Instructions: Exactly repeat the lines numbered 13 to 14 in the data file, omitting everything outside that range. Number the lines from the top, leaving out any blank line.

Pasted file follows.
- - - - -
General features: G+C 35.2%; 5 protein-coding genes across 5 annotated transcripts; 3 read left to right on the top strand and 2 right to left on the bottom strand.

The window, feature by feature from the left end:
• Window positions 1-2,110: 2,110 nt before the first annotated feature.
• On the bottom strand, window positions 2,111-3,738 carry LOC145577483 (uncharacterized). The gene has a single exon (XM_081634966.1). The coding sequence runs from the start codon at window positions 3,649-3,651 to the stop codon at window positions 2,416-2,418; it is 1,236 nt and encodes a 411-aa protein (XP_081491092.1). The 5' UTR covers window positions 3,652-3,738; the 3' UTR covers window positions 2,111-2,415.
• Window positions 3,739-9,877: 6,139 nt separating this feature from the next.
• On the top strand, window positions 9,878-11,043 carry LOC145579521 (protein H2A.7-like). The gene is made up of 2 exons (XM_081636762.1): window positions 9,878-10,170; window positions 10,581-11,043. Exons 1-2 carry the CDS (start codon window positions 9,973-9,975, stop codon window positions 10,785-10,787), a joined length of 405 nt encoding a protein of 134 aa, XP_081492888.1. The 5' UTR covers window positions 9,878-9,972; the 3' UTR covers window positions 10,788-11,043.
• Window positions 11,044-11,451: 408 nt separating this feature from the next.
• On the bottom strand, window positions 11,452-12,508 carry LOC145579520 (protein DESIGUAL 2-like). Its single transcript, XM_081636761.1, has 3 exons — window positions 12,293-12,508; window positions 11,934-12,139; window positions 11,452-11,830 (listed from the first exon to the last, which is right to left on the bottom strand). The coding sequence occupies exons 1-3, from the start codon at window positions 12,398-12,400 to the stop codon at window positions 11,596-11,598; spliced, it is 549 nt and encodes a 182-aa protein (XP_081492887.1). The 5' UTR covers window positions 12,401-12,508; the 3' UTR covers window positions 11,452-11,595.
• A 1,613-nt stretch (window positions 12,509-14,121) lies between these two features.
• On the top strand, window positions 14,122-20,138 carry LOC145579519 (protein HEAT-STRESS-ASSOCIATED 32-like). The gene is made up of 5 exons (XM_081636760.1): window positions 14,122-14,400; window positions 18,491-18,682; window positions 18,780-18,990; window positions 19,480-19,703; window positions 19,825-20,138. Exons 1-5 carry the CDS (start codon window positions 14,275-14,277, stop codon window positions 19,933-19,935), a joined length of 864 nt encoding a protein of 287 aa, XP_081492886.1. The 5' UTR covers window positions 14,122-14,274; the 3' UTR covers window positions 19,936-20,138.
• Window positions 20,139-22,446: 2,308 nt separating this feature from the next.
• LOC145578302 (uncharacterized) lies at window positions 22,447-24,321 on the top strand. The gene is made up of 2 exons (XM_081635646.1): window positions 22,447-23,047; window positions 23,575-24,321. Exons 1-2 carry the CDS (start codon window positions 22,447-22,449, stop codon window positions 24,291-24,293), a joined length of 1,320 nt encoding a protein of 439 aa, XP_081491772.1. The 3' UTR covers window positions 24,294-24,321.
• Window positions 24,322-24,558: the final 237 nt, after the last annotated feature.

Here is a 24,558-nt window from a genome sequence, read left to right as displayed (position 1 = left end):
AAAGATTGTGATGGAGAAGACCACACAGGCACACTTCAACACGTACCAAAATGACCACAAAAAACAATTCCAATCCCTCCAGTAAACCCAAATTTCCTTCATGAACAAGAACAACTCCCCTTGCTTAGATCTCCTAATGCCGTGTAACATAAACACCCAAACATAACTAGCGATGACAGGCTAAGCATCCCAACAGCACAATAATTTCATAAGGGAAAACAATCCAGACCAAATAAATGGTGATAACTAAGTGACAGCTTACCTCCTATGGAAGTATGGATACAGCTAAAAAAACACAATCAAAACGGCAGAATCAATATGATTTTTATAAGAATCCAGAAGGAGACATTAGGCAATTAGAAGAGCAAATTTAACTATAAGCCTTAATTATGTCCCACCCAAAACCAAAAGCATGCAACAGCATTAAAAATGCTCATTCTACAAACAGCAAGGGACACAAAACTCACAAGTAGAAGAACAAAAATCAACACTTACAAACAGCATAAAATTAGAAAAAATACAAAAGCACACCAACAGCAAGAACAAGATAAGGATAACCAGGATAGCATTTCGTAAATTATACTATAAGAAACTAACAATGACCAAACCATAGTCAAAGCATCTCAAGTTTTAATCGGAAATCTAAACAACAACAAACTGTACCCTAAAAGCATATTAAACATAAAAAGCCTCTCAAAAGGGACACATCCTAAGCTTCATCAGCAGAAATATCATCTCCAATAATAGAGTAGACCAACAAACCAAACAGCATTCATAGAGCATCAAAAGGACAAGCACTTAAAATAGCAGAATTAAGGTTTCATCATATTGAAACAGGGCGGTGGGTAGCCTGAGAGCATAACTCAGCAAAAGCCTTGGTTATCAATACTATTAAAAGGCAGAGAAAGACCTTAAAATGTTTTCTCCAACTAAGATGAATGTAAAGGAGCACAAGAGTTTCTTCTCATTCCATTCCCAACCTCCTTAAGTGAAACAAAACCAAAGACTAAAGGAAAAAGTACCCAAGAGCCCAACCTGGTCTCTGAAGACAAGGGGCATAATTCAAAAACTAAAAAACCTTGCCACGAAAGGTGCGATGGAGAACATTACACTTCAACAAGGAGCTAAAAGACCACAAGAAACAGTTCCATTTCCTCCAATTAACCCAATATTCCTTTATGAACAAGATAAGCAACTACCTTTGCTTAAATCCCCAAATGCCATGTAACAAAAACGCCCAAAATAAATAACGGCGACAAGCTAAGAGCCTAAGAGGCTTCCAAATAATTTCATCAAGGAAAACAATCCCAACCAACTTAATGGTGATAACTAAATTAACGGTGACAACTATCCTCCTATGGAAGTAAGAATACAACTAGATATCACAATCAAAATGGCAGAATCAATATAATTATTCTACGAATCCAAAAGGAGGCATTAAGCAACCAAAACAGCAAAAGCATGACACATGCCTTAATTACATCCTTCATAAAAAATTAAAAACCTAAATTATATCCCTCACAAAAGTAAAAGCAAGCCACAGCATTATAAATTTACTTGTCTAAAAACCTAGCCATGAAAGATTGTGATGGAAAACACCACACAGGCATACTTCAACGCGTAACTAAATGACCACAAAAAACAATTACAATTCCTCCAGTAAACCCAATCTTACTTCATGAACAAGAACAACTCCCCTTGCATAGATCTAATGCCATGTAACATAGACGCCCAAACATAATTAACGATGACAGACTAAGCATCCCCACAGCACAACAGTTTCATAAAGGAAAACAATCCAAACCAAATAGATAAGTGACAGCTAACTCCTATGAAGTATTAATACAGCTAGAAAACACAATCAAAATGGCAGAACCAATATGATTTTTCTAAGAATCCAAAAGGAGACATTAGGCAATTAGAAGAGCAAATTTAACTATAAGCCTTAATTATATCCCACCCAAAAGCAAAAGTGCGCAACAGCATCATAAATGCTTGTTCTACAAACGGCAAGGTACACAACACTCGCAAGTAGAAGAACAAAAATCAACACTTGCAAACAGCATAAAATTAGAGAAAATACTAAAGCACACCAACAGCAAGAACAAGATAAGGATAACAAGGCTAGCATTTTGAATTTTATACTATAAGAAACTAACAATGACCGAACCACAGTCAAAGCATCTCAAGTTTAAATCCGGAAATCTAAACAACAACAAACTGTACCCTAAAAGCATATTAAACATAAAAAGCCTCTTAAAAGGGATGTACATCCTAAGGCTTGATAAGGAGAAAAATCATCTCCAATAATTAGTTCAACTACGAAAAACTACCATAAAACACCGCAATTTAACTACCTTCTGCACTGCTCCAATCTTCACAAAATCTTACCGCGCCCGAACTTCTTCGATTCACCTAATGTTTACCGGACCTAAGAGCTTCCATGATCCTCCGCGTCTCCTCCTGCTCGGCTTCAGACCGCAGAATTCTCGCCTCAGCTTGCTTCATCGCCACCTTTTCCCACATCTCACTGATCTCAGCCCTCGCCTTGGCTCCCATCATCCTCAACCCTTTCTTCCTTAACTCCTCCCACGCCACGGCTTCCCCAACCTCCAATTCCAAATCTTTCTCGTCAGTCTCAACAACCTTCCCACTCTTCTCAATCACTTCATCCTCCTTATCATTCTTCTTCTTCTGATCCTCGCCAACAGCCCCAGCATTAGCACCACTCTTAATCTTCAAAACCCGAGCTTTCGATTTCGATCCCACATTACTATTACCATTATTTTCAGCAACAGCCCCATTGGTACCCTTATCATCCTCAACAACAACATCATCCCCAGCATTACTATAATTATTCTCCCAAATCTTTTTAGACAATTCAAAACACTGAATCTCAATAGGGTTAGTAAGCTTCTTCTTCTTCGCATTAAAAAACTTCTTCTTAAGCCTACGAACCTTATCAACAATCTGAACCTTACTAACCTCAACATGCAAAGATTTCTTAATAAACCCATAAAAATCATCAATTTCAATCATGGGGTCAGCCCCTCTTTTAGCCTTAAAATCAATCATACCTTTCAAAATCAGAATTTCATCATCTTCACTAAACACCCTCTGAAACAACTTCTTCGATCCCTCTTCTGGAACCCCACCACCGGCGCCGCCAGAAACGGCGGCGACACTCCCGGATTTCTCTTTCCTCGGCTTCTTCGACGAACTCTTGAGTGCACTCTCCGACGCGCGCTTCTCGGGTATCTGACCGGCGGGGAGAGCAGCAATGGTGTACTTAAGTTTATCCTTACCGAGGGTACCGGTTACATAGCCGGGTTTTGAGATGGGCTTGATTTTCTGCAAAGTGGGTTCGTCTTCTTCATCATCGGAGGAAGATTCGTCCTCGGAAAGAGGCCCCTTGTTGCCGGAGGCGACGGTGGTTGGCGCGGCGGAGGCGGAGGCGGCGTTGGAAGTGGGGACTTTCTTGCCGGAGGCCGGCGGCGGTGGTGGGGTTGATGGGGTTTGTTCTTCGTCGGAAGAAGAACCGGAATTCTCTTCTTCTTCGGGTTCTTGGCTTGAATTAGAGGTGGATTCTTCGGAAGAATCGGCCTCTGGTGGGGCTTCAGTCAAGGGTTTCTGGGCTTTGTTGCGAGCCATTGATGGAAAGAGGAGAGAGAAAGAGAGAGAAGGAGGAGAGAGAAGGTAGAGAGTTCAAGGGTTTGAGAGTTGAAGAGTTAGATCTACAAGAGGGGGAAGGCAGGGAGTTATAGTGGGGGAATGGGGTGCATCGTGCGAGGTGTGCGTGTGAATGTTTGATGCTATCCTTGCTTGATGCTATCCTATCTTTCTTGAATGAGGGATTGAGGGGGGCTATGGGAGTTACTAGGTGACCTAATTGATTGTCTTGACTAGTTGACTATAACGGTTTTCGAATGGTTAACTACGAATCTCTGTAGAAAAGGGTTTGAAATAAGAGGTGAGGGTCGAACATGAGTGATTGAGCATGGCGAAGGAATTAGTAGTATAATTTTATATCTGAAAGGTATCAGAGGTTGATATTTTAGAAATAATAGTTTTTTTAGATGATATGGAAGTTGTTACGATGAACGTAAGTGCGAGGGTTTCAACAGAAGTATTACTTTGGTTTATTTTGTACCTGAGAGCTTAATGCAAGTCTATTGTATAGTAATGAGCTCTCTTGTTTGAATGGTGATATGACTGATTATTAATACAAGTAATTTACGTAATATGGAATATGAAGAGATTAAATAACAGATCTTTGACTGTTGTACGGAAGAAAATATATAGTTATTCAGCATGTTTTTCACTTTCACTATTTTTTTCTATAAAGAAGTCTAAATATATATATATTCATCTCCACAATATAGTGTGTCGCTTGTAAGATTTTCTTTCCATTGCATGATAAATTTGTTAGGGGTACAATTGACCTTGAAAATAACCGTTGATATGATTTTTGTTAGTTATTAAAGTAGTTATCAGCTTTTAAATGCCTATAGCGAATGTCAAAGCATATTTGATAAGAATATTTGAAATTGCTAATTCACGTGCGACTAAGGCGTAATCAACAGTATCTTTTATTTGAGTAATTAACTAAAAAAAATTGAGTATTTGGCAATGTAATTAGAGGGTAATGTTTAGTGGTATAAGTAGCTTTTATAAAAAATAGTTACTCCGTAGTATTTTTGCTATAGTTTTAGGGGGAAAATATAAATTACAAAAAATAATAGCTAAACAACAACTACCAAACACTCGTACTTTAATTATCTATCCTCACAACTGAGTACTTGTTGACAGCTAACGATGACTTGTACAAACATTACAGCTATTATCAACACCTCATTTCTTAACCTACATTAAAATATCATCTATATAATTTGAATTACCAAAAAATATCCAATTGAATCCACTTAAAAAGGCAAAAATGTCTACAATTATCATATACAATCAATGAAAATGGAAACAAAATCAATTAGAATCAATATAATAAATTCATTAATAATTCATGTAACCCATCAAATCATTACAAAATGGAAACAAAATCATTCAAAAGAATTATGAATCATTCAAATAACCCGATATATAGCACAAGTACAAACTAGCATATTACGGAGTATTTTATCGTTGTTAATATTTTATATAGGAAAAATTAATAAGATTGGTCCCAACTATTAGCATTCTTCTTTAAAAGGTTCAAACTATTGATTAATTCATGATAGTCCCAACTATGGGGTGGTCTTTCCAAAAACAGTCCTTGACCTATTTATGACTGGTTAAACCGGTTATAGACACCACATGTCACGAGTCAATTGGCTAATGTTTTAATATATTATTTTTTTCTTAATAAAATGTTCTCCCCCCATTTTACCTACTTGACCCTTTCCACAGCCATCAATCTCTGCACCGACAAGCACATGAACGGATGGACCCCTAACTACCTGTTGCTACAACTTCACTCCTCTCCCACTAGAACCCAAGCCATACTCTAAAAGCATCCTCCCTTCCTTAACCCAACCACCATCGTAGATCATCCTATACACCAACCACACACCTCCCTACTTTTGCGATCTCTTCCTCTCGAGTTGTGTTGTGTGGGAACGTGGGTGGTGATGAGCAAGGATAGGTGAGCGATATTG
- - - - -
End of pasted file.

• Window positions 24,322-24,558: the final 237 nt, after the last annotated feature.

Here is a 24,558-nt window from a genome sequence, read left to right as displayed (position 1 = left end):